Before glory, however, there is death and the business of obtaining righteousness and life for us. The same Son who, in the garden, offered to us consummated glory and life now had to “obtain” or earn for us righteousness and life. Life, of the sort under discussion here, always had to be “obtained.” Adam had to obey, he had to submit in order to receive consummated life. Do you see the difference between life before the fall and life after the fall? Before the fall we had no need of “righteousness” because we were righteous. We confess (because Scripture teaches) that we were created “in righteousness and true holiness.” Now, however, righteousness had to be obtained. That’s why our tradition spoke of a covenant of works or a covenant of life or a covenant of law. The first Adam had to obey the law, to fulfill a covenant of works, to do battle with the Evil One in his Father’s holy place (the garden). He refused and made a false covenant with a false god—who is no god at all.
We should not miss the implied force of the expression “for us.” The “us” there are those who believe. Jesus came for, obeyed for, died for, and was raised for “us,” i.e., those who believe. The intent of the incarnation, actively passive (suffering) obedience and extent of the atonement is not addressed in detail in the catechism but there are clues. Those who struggle with Q. 37 should remember to read it in light of Q. 17 and globally in light of the expression “for us” (QQ. 31, 42, 45, and indeed in Q. 37 itself!). That prepositional phrase communicates a great deal about the original intent of the framers of the catechism and indicates how it ought to be understood today. Truly, the Synod of Dort was not changing Reformed doctrine of but elaborating upon what we already confessed.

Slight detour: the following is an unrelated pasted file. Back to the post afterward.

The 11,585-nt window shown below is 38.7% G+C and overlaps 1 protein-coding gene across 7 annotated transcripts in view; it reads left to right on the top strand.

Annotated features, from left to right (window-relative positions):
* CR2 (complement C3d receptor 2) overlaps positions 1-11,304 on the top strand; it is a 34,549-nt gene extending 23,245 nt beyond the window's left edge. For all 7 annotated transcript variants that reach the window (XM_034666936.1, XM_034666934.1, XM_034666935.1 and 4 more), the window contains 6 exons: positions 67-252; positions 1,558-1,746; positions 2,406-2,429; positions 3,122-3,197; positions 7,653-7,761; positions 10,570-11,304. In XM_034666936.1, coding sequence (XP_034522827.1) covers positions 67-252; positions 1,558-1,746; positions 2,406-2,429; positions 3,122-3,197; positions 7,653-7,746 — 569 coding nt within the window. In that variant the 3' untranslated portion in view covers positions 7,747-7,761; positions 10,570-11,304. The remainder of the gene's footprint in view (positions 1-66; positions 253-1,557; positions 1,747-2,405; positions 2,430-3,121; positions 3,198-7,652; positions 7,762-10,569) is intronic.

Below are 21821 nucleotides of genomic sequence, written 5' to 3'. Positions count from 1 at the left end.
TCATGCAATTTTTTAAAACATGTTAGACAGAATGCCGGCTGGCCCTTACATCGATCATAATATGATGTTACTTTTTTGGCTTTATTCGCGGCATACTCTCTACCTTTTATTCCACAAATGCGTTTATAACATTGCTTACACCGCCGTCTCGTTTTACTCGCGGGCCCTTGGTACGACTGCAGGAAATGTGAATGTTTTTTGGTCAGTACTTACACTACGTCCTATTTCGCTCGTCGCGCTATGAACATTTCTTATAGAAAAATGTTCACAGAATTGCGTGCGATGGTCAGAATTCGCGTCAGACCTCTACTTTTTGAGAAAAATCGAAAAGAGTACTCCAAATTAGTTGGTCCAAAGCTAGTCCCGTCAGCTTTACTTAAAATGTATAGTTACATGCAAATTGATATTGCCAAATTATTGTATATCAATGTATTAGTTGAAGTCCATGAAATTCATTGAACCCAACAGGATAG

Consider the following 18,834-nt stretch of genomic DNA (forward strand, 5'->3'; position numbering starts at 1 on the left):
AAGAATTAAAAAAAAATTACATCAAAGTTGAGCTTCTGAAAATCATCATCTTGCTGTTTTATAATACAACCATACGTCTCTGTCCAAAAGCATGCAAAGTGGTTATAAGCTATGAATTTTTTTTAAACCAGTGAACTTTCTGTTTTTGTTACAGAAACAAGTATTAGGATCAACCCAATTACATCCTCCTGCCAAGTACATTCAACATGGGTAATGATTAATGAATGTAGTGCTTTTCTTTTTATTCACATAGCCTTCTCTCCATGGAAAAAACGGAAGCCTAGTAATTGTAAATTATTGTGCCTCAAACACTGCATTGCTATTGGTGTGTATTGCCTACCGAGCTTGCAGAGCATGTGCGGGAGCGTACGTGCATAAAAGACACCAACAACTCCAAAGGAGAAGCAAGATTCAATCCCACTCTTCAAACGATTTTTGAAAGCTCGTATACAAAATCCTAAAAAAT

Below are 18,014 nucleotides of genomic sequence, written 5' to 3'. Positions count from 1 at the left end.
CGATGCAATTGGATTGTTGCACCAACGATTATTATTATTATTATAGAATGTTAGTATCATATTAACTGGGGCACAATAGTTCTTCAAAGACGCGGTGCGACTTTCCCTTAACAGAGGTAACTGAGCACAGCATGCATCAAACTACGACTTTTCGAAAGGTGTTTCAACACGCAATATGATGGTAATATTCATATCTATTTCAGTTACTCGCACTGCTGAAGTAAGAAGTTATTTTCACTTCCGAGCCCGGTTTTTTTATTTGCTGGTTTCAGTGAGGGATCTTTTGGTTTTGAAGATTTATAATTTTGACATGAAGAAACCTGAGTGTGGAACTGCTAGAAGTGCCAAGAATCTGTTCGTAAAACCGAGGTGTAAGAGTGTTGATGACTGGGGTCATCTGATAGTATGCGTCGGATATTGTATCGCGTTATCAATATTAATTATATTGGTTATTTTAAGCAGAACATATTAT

Like the First Adam, the Second and Final Adam had to trust his Father but, like the first Adam, the faith he exercised was not the faith that we sinners exercise. The faith he exercised was that his Father’s promise was good, that he would reward his obedient Son with life. The empty tomb and the ascension of Christ are all the evidence we need that our Father’s promise was good. The obedience he rendered to his Father was not, as the moralists would have it, for himself, to qualify himself. He was born qualified! No, as Paul says, he was born of a woman, under the law, for us not for himself.
The faith we exercise is also that the Father will reward us with life if we meet the condition of the covenant but the difference for sinners is that the condition is not “do this and live” but “trust him him who has done for sinners.” The difference between the gospel and its corruption is the difference between saying “do this and live” and “trust him him who has done.” The Mediator makes all the difference but all moralists want us to take our eyes off of the Mediator or they want to make the Mediator just another believer, a mere example. The faith we exercise is not that if we do, God will give but that Jesus, God’s Son, our one Mediator, obeyed for us and that he gives life freely, unconditionally to those who have not done but who trust in him who has done for us.
Jesus, the Second Adam (Rom 5), the Final Adam (1 Cor 15:45) is the life-giving Spirit. He was raised from the dead. He has life in himself to give. He earned the right to give to us life. He has the authority and he has the power and because Adam (and we in him) did not put to death the Evil One the Righteous One had to taste death for us. He did but he also tasted life, on the third day.
Your people will offer themselves freely,
on the day of your power,
in holy garments;
from the womb of the morning,
the dew of your youth will be yours
…He will drink from the brook by the way;
therefore he will lift up his head (Ps 110)